Ash Cottage - The Extension II

Day Fifteen - Day Twenty-Five


ash cottage extension
13th February 2017
We are now camping in our own home for 6 months.  Extension Camping - That's what we're calling it, to make it seem like an adventure, not a chore.  We officially started building work on 24th January 2017 although not much happened on day one: Some boarding was delivered. Arris fencing erected.  Contract signed.  But significantly my Aga, was dismantled. 

Ash Cottage Extension

Aggie the Aga now awaits us in the garage until there is a new space for her back in the same position she has always been in the kitchen.  Do I sound like there has been an Aga in our old house forever?  I installed Aggie, in January 2015 and she made our kitchen the centre of our home.  Her removal leads not just to the lack of an oven, but a lack of warmth and homelyness downstairs.

The week prior to the start of the building work were a frantic scramble of clearing and packing and moving furniture from one room to another in a heavy, grunt-inducing, 3D jigsaw.  Will the sideboard fit behind the door in Mrs Fox’s room?  Is the grey kitchen cupboard too tall to go under the butcher's rails in the shop?  Will the green cupboards stand between the shelf brackets in the kitchen?

shop converted to kitchen








The shop is no longer a playroom for the Little Foxes but a, rather exposed (it looks straight out onto the road), kitchen diner for us all.  But the shop makes a beautiful light room and we still have plenty of space downstairs even if it is all a tad cold.  Three weeks in we are quite comfortable and there is an ever increasing hole in the back garden that will one day be our home again.


They poured half the concrete foundations on Monday and the remainder today.  Getting out of the ground so quickly and relatively problem free is a relief, I wait with trepidation for something to go wrong.  Because, when you say you are having building work done, everyone has a story about how it all went horribly wrong.  Then people always seem to say; “But it’s all worth it in the end.”  I’m already a little sick of that line.

I apparently made my first mistake before the first day on site and paid the builder a 10% deposit, two weeks before he started.  As soon as I’d done it my Architect said; “Don’t pay a deposit.  The builder should have accounts/credit lines with suppliers and cash flow to cover the beginning of the job.  You should never be paying in advance for work.”  But it was too late by then and the £10,000 was in the builder’s bank account because he said;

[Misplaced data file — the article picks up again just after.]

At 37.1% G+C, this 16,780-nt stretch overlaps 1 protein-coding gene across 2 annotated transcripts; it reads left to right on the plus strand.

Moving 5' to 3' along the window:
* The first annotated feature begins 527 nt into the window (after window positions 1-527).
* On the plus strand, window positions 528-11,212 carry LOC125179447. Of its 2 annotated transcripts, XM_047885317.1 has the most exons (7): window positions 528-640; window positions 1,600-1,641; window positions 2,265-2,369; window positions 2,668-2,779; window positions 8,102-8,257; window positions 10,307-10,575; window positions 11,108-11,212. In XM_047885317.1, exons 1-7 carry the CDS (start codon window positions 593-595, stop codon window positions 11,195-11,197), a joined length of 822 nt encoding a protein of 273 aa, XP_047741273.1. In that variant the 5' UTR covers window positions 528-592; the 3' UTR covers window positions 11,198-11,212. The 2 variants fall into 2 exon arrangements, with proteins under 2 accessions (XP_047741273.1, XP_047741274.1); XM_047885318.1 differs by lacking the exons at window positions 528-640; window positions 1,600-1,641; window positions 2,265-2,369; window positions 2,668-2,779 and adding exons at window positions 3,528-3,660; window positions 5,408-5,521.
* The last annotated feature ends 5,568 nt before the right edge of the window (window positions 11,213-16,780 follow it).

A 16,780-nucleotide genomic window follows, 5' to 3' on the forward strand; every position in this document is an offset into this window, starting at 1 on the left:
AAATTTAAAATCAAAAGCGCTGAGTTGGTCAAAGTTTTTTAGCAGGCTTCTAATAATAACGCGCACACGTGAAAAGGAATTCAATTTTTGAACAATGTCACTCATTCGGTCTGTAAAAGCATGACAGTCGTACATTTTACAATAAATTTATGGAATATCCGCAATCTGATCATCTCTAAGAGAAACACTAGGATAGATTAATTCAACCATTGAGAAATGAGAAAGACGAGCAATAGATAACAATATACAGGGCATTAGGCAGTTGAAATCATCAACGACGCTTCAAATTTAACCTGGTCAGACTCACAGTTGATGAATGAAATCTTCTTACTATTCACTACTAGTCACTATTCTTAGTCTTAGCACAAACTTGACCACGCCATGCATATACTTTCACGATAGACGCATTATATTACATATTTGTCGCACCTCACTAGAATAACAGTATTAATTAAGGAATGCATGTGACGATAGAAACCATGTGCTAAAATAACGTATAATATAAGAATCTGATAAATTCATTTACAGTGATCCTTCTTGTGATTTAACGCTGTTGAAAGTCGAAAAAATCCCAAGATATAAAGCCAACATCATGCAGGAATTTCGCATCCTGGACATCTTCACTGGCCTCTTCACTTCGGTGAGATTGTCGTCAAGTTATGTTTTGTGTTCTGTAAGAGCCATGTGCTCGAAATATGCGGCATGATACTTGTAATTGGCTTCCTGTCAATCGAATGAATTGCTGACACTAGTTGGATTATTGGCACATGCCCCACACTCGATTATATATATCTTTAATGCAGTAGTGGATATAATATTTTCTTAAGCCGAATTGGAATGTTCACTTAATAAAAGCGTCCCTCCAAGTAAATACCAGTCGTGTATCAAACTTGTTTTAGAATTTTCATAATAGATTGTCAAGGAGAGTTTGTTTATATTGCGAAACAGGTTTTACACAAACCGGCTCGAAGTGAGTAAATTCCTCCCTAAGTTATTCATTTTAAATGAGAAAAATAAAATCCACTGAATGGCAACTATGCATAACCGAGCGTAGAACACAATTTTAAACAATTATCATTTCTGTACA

“Up until around 3 years ago, I never asked for deposits from customers, but I had a large extension to build for a customer, I had ordered materials and put off some work to be able to concentrate on it, right at the last minute they told me they had found someone cheaper and was cancelling.”
I chose to use a builder who has done work for us before and had always seemed fair and prepared to listen and do what we asked, whilst recommending what he felt worked best.  We trust him.  But after the Architect’s comments I began to wake up early in the morning worry about him running off with all our money.  

Fortunately our trust is well placed and he’s here, he’s now signed a JCT Contract that I bought from Riba’s online store.   And his 2 lads are presently knocking seven bells out of my house.  
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Ash Cottage - The Extension

Day One - Day Fourteen


ash cottage extension architects plans

Above is what we've started with at the back of the house.  We enjoyed watching the grabber truck eat up the remains of our demolition and tomorrow the digger arrives.  Louis is looking forward to the arrival of the digger.

Building works grabber truck extension

It has mostly been about destruction so far.  I feel like I have been attacking my lovely old house.  We've ripped down the 3 old extensions that had been added piecemeal to the house over the years.  

grabber truck extension

skip with rubble

We are replacing them with an extension that wraps round the side and back of the old house in an L-shape. We are adding a single large garden room downstairs that will transform the previously separate kitchen and back room, into a kitchen, dinning room and snug.  This room will have views onto the garden, great light from a large window, french doors, a lightbox and rooflight.  

ash cottage architects 3D plan extension

We are having to demolish and rebuild the old laundry room and shower-room downstairs, so that the side of the house formerly built directly onto the old flint garden wall has proper footings.  The remains of this part of the flint wall can then be reused to repair the same wall as it encloses our front garden.  Upstairs we're adding another bedroom with it's own shower room ( I refuse to call it an en suite) that is over the laundry room and old shower room downstairs.



We think it will make a great family space downstairs, upstairs; a new bedroom for us, bigger bedroom for Louis and a spare room for visiting grannies, and will also, possibly, relieve the old butcher's shop of it's role as a play-room.  Leaving the shop free to, maybe, become a shop again.

back house with extensions

How she used to look... and how she's looking right now:

back house extension



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